Tuesday, October 22, 2013
Religion’s Double Bind
Non-believers were traditionally persecuted and it was assumed they were all going to Hell. Apparently punishment in the next life was not enough, so people who did not match the ruler’s religion were persecuted and suppressed. Christians persecuted Muslims, Muslims persecuted Christians and everyone persecuted the Jews. The history of the Middle Ages until the Age of Enlightenment is essentially a history of religious wars. It is for this reason that most countries had only one religion. The Inquisition is the most famous example of the suppression of non-believers with public burnings, but there are countless others.
From the 19th century or so onwards, the persecution eased up and moved to less violent forms of repression. Laws were still based on the dominant religions teachings and minority religions often had fewer rights. To be a non-believer justified poor treatment, harassment and second class citizenship. Even into the middle of the 20th century, Catholics were still told that Protestants were going to Hell for not belonging to the “One True Church”. This is still believed by many fundamentalists of all religions and persecution is still rife in many parts of the world.
At this point many religious people may object, saying I am relying on the common Atheist tactic of focusing of the extremes. They argue that while the Church in the past could be brutal and repressive, the modern Church kind and tolerant, willing to embrace all walks of life. This modern religion claims love as its central doctrine. It holds little against Muslims or Jews anymore and instead embraces diversity. Many priests now say that God loves all people and even people from other religions can go to Heaven. Pope Francis even went as far as to say that Atheists can go to Heaven if they are good people.
However, this causes a serious problem for religion. You see the whole point of organised religion is that interprets holy books and provides rules for people that supposedly came from God. If being a member of that religion is not important, than you are implying that its rules are not important. If someone who isn’t Catholic can still go to Heaven and enjoy all the same benefits in the afterlife, then what is the point of the Catholic Church? Surely you can then disregard everything the priests say and ignore all the rules without being any worse off. If being a good person is the only requirement for entry to Heaven, then religion is obsolete.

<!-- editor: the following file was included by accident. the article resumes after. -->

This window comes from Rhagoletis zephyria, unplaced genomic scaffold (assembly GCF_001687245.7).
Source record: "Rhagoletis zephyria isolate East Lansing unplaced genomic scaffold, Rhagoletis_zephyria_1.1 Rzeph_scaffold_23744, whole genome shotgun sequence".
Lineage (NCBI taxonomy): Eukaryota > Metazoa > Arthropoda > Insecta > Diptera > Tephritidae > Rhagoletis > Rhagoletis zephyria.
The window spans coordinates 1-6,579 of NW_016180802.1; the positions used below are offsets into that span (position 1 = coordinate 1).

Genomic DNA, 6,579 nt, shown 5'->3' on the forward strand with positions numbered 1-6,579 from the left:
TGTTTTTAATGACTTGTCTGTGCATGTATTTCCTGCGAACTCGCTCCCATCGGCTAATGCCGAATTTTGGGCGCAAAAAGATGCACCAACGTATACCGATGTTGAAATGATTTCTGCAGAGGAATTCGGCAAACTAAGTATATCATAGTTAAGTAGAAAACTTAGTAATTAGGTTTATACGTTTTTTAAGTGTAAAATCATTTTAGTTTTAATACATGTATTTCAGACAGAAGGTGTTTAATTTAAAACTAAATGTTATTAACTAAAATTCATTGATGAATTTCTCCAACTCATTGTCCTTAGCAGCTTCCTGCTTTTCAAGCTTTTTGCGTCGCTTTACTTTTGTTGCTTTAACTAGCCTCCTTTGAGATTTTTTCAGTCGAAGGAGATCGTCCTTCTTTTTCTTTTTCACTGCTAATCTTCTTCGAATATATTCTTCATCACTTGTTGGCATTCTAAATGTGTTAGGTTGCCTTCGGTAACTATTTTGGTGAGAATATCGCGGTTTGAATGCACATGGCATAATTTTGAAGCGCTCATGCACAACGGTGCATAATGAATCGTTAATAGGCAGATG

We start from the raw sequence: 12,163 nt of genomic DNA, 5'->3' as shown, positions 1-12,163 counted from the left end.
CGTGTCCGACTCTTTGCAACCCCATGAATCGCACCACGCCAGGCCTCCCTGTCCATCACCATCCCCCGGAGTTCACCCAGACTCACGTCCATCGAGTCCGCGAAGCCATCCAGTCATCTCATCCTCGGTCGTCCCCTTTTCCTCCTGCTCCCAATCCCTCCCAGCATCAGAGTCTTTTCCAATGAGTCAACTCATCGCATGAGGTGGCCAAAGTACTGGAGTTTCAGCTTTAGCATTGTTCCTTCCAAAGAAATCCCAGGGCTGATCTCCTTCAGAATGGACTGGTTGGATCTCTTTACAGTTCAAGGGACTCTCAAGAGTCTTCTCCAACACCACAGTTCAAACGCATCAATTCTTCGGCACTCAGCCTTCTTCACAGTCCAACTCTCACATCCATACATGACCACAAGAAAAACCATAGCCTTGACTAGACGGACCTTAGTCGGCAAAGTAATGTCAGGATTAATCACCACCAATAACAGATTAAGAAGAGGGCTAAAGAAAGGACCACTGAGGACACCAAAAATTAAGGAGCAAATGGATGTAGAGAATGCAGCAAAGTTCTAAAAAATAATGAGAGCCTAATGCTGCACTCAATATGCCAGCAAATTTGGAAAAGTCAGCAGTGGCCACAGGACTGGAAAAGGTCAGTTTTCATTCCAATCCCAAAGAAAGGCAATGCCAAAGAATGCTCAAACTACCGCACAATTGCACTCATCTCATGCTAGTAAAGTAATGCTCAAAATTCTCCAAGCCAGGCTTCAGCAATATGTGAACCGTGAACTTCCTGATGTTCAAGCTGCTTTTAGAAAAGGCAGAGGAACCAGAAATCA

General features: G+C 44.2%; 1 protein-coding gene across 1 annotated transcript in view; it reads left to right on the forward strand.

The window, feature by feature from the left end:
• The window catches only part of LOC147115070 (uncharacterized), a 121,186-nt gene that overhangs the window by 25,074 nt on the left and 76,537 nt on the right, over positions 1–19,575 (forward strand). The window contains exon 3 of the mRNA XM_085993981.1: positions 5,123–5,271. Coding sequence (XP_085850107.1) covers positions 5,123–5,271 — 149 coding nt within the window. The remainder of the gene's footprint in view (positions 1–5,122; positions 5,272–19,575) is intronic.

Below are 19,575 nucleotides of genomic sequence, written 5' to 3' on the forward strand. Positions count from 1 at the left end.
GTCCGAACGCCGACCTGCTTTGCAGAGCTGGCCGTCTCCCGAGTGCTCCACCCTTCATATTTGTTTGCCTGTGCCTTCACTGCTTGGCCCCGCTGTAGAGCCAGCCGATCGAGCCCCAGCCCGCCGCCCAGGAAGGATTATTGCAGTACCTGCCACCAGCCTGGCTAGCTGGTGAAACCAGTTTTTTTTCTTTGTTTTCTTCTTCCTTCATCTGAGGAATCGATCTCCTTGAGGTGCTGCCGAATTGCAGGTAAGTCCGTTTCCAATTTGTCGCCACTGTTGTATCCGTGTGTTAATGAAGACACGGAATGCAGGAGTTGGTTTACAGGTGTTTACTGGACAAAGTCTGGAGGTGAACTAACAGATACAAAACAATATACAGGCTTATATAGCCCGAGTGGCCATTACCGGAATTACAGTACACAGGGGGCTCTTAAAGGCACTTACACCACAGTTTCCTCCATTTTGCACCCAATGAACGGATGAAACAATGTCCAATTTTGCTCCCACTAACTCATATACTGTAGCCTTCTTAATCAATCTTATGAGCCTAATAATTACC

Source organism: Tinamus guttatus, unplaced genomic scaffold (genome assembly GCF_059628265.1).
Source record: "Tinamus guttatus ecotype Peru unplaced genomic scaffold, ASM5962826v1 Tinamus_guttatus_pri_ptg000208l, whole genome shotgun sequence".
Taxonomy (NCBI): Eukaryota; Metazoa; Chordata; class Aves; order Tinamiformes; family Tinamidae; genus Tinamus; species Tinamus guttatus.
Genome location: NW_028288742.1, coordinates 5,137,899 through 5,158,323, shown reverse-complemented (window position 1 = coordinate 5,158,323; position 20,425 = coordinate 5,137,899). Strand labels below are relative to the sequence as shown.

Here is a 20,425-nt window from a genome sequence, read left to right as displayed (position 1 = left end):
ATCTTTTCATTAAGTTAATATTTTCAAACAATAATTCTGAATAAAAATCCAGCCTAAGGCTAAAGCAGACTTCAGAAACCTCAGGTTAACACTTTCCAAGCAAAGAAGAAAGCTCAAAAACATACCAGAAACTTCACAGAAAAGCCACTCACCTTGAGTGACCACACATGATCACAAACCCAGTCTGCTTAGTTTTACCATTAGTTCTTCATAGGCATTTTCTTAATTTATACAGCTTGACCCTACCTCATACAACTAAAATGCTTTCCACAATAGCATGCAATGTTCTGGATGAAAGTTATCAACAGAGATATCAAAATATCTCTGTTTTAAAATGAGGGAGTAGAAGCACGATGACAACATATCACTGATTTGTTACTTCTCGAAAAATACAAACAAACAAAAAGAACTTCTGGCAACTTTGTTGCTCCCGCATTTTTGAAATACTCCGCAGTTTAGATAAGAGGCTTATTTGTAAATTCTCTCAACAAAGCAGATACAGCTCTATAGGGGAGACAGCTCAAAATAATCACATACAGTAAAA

Of course, a religious person would contest this and argue that it is necessary to obey at least some of the rules. They would believe their church plays some necessary role that requires some obedience. However, to do this we must then assume that non-Catholics (or whichever religion) cannot enter Heaven or at least not on equal terms. For organised religion to have any validity there must be some degree of exclusion.
Of course this is grossly unfair (as most religious people would agree). Religion is like nationality, it is almost never chosen but rather inherited from your parents and based on where you live. People are Catholic or Muslim or Hindu, not because they have examined all the religions of the world and found one that best suits their worldview, but because they were born in Colombia or Libya or India. Most people know next to nothing about other religions and thus it would be exceedingly cruel to punish them for something they never encountered. To say everyone who is not a member of your religion will go to Hell, is equivalent to condemning 85% of the world to eternal suffering just due to where they happened to be born.
So religion is stuck between a rock and a hard place. It would be horrendously cruel and intolerant to condemn all those of different religions to Hell due to the luck of birth, yet to fail to do so undermines the sacredness of their rules and teachings. Religion must be exclusive or meaningless. Either intolerant or irrelevant. Religious readers, take your pick.